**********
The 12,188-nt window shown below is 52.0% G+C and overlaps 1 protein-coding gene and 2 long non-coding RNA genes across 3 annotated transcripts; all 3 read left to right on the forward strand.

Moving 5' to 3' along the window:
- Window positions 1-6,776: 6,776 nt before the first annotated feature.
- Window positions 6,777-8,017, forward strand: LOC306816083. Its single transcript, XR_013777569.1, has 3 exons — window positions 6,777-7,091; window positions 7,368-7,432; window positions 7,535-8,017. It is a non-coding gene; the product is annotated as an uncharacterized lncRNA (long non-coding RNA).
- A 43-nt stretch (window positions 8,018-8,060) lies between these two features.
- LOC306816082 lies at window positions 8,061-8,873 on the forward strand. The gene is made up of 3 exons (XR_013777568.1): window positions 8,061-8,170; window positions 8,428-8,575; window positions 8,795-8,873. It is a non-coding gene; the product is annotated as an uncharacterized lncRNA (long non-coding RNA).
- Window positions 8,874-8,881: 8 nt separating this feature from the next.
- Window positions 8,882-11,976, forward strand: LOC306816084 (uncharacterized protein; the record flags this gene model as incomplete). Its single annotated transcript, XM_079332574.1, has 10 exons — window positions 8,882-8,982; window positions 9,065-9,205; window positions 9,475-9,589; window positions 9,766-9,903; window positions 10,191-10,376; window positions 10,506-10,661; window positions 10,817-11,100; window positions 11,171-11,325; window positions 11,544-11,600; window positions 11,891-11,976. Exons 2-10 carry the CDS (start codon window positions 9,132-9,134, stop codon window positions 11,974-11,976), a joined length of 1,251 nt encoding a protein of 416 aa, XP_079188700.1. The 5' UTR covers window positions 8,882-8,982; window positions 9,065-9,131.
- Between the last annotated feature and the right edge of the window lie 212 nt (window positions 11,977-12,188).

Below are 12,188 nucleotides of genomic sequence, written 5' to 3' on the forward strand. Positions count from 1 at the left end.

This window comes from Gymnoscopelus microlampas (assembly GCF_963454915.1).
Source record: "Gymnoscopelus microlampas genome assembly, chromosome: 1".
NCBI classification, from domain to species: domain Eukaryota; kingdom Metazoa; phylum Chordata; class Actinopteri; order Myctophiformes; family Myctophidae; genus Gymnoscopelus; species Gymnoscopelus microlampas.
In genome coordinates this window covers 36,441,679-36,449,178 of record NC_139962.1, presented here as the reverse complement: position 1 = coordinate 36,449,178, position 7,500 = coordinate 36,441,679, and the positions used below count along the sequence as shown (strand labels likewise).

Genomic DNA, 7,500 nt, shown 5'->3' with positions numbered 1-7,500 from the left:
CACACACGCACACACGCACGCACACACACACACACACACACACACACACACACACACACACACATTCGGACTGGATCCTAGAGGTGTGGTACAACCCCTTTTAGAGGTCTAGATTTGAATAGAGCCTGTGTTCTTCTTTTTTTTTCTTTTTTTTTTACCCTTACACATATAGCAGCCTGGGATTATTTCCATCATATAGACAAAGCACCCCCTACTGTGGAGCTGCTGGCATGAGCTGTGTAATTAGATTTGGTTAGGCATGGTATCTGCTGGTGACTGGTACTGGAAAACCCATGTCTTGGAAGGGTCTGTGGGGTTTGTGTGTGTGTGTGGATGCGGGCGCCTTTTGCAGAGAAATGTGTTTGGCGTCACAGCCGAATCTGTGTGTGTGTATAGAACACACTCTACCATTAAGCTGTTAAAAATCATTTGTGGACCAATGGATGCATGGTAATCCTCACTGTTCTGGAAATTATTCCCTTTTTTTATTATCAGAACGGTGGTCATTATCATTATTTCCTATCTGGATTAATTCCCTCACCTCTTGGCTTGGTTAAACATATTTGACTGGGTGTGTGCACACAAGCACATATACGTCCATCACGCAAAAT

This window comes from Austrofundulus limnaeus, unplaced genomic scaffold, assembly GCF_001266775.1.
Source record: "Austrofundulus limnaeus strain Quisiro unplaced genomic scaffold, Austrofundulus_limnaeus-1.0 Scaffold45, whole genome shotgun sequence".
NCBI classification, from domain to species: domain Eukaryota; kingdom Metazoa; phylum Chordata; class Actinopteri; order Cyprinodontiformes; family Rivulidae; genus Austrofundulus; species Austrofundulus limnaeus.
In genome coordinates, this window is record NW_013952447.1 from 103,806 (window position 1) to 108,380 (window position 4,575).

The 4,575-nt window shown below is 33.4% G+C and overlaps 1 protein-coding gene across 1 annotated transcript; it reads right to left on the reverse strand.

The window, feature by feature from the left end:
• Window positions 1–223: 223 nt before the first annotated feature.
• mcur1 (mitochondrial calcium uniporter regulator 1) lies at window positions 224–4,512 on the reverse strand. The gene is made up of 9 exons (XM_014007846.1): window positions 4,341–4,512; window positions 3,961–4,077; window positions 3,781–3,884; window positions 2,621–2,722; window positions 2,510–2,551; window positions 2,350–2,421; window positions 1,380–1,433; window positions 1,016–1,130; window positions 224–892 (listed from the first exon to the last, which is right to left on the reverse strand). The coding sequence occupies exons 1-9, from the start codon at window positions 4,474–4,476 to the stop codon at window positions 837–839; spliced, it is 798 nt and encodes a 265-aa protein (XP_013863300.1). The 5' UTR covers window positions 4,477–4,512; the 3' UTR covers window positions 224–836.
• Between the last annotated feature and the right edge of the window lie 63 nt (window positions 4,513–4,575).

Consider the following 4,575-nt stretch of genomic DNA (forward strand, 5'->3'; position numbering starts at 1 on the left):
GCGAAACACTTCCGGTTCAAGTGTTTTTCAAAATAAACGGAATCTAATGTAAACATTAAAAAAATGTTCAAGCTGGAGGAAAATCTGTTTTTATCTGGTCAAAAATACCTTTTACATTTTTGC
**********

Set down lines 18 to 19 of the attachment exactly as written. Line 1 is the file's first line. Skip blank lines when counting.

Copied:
Source record: "Austrofundulus limnaeus strain Quisiro unplaced genomic scaffold, Austrofundulus_limnaeus-1.0 Scaffold45, whole genome shotgun sequence".
NCBI classification, from domain to species: domain Eukaryota; kingdom Metazoa; phylum Chordata; class Actinopteri; order Cyprinodontiformes; family Rivulidae; genus Austrofundulus; species Austrofundulus limnaeus.